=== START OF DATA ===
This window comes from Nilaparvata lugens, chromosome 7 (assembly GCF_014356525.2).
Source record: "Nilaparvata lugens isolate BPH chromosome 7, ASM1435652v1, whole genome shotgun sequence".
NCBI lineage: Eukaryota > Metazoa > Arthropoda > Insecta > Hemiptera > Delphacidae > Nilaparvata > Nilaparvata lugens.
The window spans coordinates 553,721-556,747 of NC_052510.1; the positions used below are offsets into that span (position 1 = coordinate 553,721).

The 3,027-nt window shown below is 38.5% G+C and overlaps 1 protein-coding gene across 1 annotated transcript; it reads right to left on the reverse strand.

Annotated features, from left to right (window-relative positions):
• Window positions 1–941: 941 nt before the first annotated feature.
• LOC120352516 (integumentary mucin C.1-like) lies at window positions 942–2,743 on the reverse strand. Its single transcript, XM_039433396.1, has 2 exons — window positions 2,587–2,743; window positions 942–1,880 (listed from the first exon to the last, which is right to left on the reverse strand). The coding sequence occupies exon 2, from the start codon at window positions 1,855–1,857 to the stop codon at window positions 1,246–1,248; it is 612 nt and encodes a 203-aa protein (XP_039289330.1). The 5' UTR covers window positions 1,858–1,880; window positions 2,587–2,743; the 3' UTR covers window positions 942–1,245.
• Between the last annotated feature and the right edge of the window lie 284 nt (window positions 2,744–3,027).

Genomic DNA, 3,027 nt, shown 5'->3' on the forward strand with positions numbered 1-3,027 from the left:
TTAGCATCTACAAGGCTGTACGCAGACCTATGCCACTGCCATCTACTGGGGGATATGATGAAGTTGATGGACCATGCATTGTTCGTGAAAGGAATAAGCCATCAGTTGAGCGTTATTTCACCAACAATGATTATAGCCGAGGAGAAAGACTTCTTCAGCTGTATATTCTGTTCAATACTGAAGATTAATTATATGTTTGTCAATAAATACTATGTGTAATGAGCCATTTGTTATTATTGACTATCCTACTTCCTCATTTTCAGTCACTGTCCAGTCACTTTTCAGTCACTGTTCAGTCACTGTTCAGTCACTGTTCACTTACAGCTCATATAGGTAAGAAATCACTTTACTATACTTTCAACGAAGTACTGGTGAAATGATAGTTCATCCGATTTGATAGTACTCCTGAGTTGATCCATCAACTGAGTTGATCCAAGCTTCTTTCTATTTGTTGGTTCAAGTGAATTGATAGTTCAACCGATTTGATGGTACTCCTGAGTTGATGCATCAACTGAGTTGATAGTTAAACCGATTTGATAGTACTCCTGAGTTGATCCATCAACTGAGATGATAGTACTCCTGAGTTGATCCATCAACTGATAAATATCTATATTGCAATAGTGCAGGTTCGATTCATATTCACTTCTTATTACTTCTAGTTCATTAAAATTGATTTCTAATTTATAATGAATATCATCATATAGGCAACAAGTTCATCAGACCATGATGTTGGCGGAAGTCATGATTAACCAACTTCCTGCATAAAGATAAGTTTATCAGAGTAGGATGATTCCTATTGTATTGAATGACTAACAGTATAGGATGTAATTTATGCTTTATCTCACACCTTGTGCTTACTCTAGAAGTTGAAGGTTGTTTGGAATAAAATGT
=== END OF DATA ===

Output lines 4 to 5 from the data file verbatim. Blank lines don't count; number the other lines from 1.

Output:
The window spans coordinates 553,721-556,747 of NC_052510.1; the positions used below are offsets into that span (position 1 = coordinate 553,721).

The 3,027-nt window shown below is 38.5% G+C and overlaps 1 protein-coding gene across 1 annotated transcript; it reads right to left on the reverse strand.